Currently, only 14 DBEs are incorporated, while almost twice this number are unincorporated associations. As the consultation document points out, many unincorporated DBEs appear to be operating as if they are subcommittees of the board of finance — or, at least, not as separate entities. Symptoms of this “confusion” relate to accountancy treatment, charity registration, and reporting arrangements. In addition, there is a more general issue about the employment of DBE staff: most diocesan education staff are employed by boards of finance.

There is a clear intention in the consultation paper to address all these various anomalies, and to allow some local variation within a more consistent constitutional framework. The paper suggests giving the Archbishops’ Council, for the first time, power to update a new DBE Measure by Order in line with future national legislation, and to issue guidance on how DBEs are to be constituted and operated.

The consultation enumerates the “benefits” and “drawbacks” of three constitutional options for DBEs: (i) incorporated; (ii) unincorporated; or (iii) “statutory committees of the DBF”. The unincorporated option is listed as having the most drawbacks, while the DBF committee option has the most benefits. By the end of the document, it appears that the most realistic options are for DBEs either to be incorporated or to become statutory committees of the DBF.

If DBEs become statutory committees of the DBF, a significant degree of their current independence could be compromised. The board of finance would become the board of education, with responsibility for church schools. It would be required to delegate its educational functions to a committee, to be called the diocesan board of education. Those members of the DBE with educational expertise could potentially be removed.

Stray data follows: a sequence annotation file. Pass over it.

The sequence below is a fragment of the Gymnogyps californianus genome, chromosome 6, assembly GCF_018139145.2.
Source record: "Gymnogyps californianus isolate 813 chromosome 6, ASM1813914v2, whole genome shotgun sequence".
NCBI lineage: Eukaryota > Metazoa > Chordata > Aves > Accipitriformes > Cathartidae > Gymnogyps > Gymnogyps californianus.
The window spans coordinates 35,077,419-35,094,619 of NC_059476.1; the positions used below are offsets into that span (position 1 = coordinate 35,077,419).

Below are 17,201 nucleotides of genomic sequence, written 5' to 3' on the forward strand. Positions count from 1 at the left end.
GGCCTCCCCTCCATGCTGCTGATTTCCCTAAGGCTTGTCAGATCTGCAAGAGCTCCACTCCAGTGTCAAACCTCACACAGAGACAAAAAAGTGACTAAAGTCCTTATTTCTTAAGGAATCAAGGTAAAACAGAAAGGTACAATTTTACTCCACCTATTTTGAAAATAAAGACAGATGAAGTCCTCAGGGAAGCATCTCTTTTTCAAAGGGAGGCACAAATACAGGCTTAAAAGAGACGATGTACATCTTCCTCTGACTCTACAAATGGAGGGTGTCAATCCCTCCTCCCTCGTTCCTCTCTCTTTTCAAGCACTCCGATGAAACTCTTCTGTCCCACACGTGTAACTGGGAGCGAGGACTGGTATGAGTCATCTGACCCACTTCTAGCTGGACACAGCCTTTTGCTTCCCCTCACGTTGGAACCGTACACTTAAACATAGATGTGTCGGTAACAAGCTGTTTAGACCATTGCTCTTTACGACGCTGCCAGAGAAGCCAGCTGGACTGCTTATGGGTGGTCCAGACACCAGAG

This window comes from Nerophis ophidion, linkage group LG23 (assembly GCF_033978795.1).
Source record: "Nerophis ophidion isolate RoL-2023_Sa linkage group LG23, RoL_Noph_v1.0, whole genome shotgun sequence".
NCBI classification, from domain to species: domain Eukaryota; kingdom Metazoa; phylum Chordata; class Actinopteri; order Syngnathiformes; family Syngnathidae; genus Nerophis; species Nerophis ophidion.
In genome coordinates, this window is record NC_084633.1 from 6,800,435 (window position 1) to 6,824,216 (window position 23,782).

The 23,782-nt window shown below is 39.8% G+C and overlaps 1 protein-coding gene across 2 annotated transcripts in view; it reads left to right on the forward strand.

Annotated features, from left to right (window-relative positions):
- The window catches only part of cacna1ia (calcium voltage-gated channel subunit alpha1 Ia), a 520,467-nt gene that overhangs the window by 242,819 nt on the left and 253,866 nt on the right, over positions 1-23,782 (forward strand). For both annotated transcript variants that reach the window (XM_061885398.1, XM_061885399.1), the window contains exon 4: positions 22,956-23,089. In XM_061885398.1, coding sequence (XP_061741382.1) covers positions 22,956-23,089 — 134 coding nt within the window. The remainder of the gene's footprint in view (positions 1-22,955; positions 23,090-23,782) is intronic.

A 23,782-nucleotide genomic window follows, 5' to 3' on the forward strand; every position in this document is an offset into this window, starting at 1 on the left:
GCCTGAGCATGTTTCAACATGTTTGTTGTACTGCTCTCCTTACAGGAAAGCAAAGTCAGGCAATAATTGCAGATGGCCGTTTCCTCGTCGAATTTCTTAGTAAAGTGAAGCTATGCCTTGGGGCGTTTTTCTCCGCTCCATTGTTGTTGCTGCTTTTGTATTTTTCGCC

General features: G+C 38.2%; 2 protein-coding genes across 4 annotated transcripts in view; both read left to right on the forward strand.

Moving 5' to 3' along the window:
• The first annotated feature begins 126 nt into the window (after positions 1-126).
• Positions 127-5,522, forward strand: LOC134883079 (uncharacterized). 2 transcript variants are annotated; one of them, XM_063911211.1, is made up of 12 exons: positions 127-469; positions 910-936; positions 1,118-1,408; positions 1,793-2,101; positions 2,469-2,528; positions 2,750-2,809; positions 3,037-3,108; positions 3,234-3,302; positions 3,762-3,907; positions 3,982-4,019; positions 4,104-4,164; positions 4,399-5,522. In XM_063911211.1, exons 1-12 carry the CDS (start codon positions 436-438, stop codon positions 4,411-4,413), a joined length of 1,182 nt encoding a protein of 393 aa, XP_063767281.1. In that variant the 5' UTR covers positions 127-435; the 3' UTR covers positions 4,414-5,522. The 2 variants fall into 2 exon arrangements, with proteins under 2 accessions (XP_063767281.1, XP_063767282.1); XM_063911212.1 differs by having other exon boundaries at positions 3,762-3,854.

Under this option, there is always the risk of financial liabilities’ transferring upwards to the DBF, if a complete separation of functions is not followed, especially in relation to academy trusts. Complete transparency will be essential. As the document points out, “particular care” will be required to ensure that the DBE’s restricted funds, held on trust for educational purposes, are ring-fenced and correctly represented in the DBF’s accounts.

Any revision of the current DBE Measure carries political risks. A revised Measure will, of course, have to be passed by the General Synod and approved by the Ecclesiastical Committee of Parliament. Ministers could be tempted to reduce the influence of the Church on its own schools. They and regional schools commissioners have sometimes been exasperated that dioceses have been able to block their authority to force schools into particular trusts, or limit schools’ autonomy in choosing academy arrangements.

It is not clear how education ministers might wish to respond to potential changes to the constitution of DBEs, which are statutory bodies, and whether Parliament would wish to approve giving intervention powers to subcommittees of the DBF.

It is 20 years since the General Synod passed the resolution “Church schools stand at the centre of the Church’s mission to the nation” (1998). Much has been achieved since then, but much could still be lost. Diocesan boards of education must have the resources and status to continue promoting a Christian vision for education.

Colin Hopkins was secretary to Lord Dearing’s Church Schools Review Group and director of education for the diocese of Lichfield from 2006 to 2018. He is now Strategic Director for Academicis.